People who face utility shutoffs are more likely to also experience poor health, hospitalization, and concerns about their children’s development. And these strains worsen as energy prices rise.
in a new studyYale researchers set out to better understand what other stressors families experience energy insecurity encounters — and make the case for the value of a model known as medical-legal partnerships in addressing them.
Most US states have laws that protect people from the shutoff of utilities — such as water, sewer, and electricity — when these services are deemed necessary to prevent life-threatening medical conditions, often requiring a certificate signed by a physician. For the study, published Oct. 13 in the journal Pediatrics, the researchers surveyed families with children who had received such a certificate about other health-related social needs.
They found that most families surveyed also faced food, housing, and financial insecurity. Most owed arrearages for utility bills, ranging from less than $500 to more than $20,000. Nearly all said their utility shutoff certificates were helpful.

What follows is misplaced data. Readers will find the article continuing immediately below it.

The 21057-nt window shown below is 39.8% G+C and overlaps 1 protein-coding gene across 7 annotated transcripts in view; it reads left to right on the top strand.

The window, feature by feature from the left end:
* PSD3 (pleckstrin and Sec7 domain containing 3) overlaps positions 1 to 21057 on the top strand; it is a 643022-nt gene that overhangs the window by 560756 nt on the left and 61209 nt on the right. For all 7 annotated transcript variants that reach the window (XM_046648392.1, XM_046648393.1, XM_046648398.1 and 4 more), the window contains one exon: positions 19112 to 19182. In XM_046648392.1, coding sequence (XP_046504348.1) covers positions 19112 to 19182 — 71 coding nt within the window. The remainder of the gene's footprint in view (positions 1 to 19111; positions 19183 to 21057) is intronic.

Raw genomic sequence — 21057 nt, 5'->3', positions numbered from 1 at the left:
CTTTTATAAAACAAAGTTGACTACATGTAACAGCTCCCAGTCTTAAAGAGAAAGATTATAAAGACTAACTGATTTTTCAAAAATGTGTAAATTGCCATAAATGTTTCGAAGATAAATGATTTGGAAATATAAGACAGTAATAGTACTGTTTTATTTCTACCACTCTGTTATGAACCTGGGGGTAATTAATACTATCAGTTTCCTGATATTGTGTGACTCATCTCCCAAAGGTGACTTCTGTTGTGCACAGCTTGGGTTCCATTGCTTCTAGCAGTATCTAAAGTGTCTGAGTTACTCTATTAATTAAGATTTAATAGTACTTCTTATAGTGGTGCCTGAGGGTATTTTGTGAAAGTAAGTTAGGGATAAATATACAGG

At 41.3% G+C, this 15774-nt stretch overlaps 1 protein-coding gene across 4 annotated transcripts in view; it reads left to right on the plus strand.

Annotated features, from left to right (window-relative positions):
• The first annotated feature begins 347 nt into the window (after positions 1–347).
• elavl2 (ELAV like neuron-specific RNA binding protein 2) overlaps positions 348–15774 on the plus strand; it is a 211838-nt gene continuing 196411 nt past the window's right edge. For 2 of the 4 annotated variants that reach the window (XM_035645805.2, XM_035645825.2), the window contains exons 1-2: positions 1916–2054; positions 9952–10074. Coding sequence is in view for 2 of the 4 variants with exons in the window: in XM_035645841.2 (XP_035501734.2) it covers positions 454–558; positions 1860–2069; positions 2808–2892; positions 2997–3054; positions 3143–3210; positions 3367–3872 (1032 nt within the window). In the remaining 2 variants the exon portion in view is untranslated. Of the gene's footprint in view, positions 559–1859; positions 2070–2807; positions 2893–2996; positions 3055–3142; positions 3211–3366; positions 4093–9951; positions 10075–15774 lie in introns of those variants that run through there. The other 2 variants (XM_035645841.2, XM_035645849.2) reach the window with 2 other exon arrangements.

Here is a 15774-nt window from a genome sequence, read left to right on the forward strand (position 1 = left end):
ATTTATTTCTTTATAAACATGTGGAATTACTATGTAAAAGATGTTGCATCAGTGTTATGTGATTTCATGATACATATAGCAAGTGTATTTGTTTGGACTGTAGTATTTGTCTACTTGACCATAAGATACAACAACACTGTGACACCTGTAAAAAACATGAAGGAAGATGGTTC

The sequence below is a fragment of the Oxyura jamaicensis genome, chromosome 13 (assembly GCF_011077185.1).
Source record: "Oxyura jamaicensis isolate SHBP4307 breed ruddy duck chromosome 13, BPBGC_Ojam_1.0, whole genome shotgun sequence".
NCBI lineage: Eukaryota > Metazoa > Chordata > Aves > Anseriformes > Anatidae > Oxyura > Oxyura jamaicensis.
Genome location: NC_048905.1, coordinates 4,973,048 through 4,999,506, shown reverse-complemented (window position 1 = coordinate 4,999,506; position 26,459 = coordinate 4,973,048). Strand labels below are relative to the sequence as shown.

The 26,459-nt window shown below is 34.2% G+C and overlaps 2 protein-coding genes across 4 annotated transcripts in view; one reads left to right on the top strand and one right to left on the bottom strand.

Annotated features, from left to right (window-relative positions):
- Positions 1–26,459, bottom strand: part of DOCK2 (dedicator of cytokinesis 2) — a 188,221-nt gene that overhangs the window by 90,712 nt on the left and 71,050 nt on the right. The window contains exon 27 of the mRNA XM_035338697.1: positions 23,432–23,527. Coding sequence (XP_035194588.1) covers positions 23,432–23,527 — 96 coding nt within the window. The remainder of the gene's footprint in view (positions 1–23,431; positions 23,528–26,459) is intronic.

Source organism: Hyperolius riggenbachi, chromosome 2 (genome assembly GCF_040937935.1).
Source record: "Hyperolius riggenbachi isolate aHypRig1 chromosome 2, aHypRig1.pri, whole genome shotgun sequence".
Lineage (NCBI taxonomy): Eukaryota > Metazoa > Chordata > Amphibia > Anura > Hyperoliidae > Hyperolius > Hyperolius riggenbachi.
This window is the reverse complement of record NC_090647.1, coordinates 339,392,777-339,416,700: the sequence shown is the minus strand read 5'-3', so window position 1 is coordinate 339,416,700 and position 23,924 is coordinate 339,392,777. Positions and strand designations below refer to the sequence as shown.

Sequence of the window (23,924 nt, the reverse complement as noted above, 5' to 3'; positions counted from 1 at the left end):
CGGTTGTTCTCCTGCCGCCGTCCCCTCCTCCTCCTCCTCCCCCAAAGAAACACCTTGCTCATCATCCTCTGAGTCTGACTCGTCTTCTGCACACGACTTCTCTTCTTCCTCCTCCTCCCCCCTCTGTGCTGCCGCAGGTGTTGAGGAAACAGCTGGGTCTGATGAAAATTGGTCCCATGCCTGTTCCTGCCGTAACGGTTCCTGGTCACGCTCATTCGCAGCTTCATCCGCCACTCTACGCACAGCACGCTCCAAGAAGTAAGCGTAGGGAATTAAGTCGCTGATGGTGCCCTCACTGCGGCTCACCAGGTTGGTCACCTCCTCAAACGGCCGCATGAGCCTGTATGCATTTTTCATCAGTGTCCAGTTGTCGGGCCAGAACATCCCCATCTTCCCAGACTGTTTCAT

Understanding how often these stressors co-occur, the researchers said, is key to ensuring they can be addressed. And medical-legal partnerships — which situation legal services within health care settings and provide essential legal support for meeting health-related social needs — can play a big role in that effort.
Study authors Julia Rosenbergan assistant professor of pediatrics at Yale School of Medicine, and Alice Rosenthalan attorney with nonprofit law firm the Center for Children’s Advocacy and head of its medical legal partnership at Yale New Haven Hospital, sat down with Yale News to discuss the challenge, the benefit of medical-legal partnerships, and the importance of understanding health- related social needs.
This interview has been edited and condensed.
What are medical-legal partnerships and what services do they provide?
Alice Rosenthal: The